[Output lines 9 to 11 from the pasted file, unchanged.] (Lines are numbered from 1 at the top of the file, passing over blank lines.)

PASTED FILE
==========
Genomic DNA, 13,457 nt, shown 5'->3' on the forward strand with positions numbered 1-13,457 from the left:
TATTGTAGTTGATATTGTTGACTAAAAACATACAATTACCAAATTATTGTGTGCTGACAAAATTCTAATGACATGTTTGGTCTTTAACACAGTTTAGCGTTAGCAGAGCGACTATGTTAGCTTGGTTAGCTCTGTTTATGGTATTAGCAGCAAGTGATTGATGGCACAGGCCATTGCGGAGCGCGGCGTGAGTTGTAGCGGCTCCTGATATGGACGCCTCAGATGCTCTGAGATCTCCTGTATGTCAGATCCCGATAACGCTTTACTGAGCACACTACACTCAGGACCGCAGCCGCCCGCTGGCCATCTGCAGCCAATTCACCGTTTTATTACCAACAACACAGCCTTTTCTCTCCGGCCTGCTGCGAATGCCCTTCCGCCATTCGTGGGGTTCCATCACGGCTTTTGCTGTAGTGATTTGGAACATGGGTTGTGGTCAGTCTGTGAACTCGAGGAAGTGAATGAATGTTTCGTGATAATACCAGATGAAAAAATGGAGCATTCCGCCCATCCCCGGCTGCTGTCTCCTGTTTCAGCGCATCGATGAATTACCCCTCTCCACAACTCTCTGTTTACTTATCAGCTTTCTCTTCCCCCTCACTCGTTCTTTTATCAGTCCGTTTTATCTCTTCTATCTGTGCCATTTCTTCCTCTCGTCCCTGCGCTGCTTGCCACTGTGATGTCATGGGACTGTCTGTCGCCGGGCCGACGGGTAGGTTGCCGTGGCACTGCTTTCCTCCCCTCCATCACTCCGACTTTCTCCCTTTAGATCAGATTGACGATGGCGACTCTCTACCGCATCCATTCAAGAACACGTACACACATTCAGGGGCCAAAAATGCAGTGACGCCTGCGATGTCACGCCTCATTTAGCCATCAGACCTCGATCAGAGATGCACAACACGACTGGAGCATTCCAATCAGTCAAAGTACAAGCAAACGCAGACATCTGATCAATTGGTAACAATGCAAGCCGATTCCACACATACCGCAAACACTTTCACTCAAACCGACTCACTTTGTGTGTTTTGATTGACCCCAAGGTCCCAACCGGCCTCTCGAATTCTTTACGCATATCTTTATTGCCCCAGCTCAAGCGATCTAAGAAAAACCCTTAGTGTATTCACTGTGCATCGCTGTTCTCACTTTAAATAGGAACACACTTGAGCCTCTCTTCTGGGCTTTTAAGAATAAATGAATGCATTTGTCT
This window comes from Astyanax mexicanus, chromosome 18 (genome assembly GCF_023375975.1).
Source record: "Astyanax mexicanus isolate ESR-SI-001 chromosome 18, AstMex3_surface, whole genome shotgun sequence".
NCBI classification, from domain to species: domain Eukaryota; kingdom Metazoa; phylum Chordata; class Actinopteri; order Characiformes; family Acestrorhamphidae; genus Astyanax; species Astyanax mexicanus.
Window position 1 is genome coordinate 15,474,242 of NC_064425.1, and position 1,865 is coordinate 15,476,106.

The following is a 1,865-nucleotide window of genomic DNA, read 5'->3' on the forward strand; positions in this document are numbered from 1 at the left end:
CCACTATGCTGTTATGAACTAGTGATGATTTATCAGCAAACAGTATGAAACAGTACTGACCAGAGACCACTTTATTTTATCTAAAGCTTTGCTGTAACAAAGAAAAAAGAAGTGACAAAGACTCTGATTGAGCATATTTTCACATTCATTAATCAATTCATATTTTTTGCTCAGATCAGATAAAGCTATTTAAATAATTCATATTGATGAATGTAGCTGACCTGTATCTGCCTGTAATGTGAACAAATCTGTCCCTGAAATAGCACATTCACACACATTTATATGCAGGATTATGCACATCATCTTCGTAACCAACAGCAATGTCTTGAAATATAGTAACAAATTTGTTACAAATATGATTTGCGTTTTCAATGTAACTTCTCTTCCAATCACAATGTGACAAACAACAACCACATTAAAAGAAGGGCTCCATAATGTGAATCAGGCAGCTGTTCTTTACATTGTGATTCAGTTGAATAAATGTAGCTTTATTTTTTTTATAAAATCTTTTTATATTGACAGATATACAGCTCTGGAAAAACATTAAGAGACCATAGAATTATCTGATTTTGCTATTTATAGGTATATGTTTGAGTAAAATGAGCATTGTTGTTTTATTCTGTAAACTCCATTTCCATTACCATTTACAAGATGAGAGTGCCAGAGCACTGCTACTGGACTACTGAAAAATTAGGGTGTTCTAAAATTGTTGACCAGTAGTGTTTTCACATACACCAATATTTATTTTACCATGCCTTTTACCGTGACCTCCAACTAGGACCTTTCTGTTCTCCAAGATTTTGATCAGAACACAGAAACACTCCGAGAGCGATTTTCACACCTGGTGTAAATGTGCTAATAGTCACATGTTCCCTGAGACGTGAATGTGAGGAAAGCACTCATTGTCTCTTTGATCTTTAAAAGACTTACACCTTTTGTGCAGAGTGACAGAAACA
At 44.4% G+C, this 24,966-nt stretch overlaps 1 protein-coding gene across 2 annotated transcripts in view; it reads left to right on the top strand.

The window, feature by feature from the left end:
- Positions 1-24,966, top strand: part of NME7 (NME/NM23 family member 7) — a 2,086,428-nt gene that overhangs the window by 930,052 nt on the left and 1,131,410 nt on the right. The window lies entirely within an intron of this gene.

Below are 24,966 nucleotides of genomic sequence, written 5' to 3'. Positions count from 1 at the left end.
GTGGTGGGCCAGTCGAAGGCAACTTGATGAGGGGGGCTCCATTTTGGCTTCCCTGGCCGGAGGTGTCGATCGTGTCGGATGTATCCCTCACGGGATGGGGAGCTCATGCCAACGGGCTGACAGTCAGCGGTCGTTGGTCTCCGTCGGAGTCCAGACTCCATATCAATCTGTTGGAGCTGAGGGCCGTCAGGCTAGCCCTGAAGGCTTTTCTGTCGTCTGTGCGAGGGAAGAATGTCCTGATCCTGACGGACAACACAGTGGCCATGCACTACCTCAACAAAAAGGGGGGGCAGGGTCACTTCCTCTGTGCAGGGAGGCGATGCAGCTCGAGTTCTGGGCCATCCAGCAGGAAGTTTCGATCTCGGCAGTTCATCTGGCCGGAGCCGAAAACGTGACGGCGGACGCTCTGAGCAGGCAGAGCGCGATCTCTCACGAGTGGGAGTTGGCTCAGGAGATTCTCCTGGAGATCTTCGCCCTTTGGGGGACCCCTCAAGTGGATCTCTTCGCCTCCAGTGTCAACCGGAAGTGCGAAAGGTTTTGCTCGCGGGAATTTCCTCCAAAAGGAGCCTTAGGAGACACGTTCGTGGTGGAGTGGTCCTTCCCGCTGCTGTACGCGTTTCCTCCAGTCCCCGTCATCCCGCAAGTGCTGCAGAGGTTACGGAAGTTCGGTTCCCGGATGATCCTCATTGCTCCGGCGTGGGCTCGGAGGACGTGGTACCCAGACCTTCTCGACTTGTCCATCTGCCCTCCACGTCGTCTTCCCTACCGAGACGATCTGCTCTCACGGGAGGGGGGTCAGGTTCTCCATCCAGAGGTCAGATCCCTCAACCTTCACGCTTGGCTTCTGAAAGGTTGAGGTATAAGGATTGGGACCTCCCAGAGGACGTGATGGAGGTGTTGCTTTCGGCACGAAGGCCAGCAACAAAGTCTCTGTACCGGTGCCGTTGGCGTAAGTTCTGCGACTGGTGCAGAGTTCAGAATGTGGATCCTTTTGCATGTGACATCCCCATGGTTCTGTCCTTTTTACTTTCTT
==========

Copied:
At 44.4% G+C, this 24,966-nt stretch overlaps 1 protein-coding gene across 2 annotated transcripts in view; it reads left to right on the top strand.

The window, feature by feature from the left end:
- Positions 1-24,966, top strand: part of NME7 (NME/NM23 family member 7) — a 2,086,428-nt gene that overhangs the window by 930,052 nt on the left and 1,131,410 nt on the right. The window lies entirely within an intron of this gene.